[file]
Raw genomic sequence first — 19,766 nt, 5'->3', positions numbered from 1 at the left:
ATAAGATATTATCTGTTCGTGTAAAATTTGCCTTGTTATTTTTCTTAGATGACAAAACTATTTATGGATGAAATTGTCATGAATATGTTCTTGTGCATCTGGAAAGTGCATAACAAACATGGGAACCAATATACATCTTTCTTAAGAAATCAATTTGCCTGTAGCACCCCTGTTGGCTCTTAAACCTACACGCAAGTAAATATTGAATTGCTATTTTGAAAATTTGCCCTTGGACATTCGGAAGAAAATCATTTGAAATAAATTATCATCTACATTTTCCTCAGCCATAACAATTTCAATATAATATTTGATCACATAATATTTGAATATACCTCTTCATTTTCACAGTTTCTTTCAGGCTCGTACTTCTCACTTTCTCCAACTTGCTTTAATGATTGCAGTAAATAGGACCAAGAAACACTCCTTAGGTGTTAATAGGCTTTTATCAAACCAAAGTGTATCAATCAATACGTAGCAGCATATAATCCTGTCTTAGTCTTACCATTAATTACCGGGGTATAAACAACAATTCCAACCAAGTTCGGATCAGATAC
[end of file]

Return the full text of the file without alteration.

Raw genomic sequence first — 19,766 nt, 5'->3', positions numbered from 1 at the left:
ATAAGATATTATCTGTTCGTGTAAAATTTGCCTTGTTATTTTTCTTAGATGACAAAACTATTTATGGATGAAATTGTCATGAATATGTTCTTGTGCATCTGGAAAGTGCATAACAAACATGGGAACCAATATACATCTTTCTTAAGAAATCAATTTGCCTGTAGCACCCCTGTTGGCTCTTAAACCTACACGCAAGTAAATATTGAATTGCTATTTTGAAAATTTGCCCTTGGACATTCGGAAGAAAATCATTTGAAATAAATTATCATCTACATTTTCCTCAGCCATAACAATTTCAATATAATATTTGATCACATAATATTTGAATATACCTCTTCATTTTCACAGTTTCTTTCAGGCTCGTACTTCTCACTTTCTCCAACTTGCTTTAATGATTGCAGTAAATAGGACCAAGAAACACTCCTTAGGTGTTAATAGGCTTTTATCAAACCAAAGTGTATCAATCAATACGTAGCAGCATATAATCCTGTCTTAGTCTTACCATTAATTACCGGGGTATAAACAACAATTCCAACCAAGTTCGGATCAGATAC